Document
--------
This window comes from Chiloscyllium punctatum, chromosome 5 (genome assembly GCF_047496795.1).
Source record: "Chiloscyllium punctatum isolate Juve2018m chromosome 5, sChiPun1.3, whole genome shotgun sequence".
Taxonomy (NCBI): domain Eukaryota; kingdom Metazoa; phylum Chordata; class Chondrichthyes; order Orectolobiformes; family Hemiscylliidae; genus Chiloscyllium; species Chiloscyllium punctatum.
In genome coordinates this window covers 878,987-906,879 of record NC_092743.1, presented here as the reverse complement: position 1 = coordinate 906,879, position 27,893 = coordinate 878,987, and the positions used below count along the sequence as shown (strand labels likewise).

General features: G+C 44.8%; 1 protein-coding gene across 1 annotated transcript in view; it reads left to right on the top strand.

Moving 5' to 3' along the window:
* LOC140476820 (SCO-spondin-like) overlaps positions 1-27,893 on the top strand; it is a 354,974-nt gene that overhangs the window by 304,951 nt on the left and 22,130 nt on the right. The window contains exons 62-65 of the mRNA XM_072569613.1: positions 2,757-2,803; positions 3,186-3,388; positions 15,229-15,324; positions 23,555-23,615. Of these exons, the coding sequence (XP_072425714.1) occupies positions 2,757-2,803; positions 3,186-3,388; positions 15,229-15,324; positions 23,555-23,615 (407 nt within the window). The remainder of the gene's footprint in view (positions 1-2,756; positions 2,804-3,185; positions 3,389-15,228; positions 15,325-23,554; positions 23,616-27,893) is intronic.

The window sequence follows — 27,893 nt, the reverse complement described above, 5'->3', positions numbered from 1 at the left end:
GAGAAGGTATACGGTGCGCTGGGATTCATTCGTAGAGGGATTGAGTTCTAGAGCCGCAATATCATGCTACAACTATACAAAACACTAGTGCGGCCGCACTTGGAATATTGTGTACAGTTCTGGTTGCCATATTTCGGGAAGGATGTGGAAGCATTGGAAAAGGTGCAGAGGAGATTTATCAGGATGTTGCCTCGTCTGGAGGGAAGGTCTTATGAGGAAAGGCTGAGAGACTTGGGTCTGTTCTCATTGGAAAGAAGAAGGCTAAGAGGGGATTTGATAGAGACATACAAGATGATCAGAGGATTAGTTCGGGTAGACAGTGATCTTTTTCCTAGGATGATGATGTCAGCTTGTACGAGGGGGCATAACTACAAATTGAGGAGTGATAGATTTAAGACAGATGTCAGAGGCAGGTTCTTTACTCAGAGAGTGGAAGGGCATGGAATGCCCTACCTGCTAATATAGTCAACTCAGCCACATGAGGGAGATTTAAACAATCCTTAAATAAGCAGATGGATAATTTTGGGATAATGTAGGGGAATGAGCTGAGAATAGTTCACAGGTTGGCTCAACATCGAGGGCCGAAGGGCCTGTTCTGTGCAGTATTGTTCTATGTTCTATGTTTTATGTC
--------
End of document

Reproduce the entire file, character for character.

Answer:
This window comes from Chiloscyllium punctatum, chromosome 5 (genome assembly GCF_047496795.1).
Source record: "Chiloscyllium punctatum isolate Juve2018m chromosome 5, sChiPun1.3, whole genome shotgun sequence".
Taxonomy (NCBI): domain Eukaryota; kingdom Metazoa; phylum Chordata; class Chondrichthyes; order Orectolobiformes; family Hemiscylliidae; genus Chiloscyllium; species Chiloscyllium punctatum.
In genome coordinates this window covers 878,987-906,879 of record NC_092743.1, presented here as the reverse complement: position 1 = coordinate 906,879, position 27,893 = coordinate 878,987, and the positions used below count along the sequence as shown (strand labels likewise).

General features: G+C 44.8%; 1 protein-coding gene across 1 annotated transcript in view; it reads left to right on the top strand.

Moving 5' to 3' along the window:
* LOC140476820 (SCO-spondin-like) overlaps positions 1-27,893 on the top strand; it is a 354,974-nt gene that overhangs the window by 304,951 nt on the left and 22,130 nt on the right. The window contains exons 62-65 of the mRNA XM_072569613.1: positions 2,757-2,803; positions 3,186-3,388; positions 15,229-15,324; positions 23,555-23,615. Of these exons, the coding sequence (XP_072425714.1) occupies positions 2,757-2,803; positions 3,186-3,388; positions 15,229-15,324; positions 23,555-23,615 (407 nt within the window). The remainder of the gene's footprint in view (positions 1-2,756; positions 2,804-3,185; positions 3,389-15,228; positions 15,325-23,554; positions 23,616-27,893) is intronic.

The window sequence follows — 27,893 nt, the reverse complement described above, 5'->3', positions numbered from 1 at the left end:
GAGAAGGTATACGGTGCGCTGGGATTCATTCGTAGAGGGATTGAGTTCTAGAGCCGCAATATCATGCTACAACTATACAAAACACTAGTGCGGCCGCACTTGGAATATTGTGTACAGTTCTGGTTGCCATATTTCGGGAAGGATGTGGAAGCATTGGAAAAGGTGCAGAGGAGATTTATCAGGATGTTGCCTCGTCTGGAGGGAAGGTCTTATGAGGAAAGGCTGAGAGACTTGGGTCTGTTCTCATTGGAAAGAAGAAGGCTAAGAGGGGATTTGATAGAGACATACAAGATGATCAGAGGATTAGTTCGGGTAGACAGTGATCTTTTTCCTAGGATGATGATGTCAGCTTGTACGAGGGGGCATAACTACAAATTGAGGAGTGATAGATTTAAGACAGATGTCAGAGGCAGGTTCTTTACTCAGAGAGTGGAAGGGCATGGAATGCCCTACCTGCTAATATAGTCAACTCAGCCACATGAGGGAGATTTAAACAATCCTTAAATAAGCAGATGGATAATTTTGGGATAATGTAGGGGAATGAGCTGAGAATAGTTCACAGGTTGGCTCAACATCGAGGGCCGAAGGGCCTGTTCTGTGCAGTATTGTTCTATGTTCTATGTTTTATGTC